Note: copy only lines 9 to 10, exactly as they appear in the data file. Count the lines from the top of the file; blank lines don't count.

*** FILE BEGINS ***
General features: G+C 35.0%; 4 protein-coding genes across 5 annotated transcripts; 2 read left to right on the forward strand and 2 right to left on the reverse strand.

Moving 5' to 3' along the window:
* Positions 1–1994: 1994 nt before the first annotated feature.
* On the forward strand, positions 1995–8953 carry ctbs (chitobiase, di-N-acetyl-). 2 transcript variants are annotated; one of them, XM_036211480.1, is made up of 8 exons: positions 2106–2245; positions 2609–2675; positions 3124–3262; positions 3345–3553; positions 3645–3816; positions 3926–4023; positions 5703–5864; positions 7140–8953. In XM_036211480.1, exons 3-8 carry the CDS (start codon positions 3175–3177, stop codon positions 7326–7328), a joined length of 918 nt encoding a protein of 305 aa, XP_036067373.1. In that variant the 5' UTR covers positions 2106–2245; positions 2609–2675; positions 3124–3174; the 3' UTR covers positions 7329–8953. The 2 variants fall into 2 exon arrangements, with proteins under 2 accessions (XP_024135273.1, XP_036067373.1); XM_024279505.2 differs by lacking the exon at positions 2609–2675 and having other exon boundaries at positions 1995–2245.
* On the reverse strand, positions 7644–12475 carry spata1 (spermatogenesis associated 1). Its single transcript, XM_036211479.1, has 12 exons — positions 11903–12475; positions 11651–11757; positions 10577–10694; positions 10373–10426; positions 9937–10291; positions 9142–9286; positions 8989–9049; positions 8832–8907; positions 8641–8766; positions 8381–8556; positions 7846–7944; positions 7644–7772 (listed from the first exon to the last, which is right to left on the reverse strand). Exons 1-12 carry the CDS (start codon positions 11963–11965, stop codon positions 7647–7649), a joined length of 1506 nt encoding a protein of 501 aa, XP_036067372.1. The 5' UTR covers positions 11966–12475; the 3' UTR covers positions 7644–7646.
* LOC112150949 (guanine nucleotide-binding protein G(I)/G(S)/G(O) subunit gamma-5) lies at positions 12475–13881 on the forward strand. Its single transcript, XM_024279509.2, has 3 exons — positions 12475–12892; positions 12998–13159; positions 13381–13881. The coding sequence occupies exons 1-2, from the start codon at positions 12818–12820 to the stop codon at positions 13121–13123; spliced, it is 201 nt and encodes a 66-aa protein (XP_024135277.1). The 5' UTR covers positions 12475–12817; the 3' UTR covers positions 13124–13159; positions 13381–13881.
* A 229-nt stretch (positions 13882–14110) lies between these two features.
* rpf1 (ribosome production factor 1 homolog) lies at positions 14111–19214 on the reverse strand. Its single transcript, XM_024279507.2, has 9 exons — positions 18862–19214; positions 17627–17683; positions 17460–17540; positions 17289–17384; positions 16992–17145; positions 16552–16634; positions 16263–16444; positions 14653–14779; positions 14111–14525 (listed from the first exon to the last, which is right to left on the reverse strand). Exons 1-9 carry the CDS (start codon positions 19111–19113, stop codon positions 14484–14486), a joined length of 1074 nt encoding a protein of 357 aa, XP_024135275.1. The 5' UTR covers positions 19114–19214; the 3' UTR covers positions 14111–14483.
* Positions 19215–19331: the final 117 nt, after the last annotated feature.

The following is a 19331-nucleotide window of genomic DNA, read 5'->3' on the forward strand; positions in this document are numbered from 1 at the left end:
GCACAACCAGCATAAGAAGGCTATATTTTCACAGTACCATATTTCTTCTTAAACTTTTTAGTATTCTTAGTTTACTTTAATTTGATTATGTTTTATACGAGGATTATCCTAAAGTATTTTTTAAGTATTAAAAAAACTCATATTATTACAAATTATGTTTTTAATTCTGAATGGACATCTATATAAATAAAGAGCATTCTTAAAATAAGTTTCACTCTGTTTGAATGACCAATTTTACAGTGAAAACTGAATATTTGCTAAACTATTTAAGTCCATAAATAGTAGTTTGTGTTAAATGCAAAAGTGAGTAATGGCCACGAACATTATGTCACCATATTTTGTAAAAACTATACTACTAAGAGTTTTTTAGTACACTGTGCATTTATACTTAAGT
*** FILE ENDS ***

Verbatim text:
* Positions 19215–19331: the final 117 nt, after the last annotated feature.

The following is a 19331-nucleotide window of genomic DNA, read 5'->3' on the forward strand; positions in this document are numbered from 1 at the left end: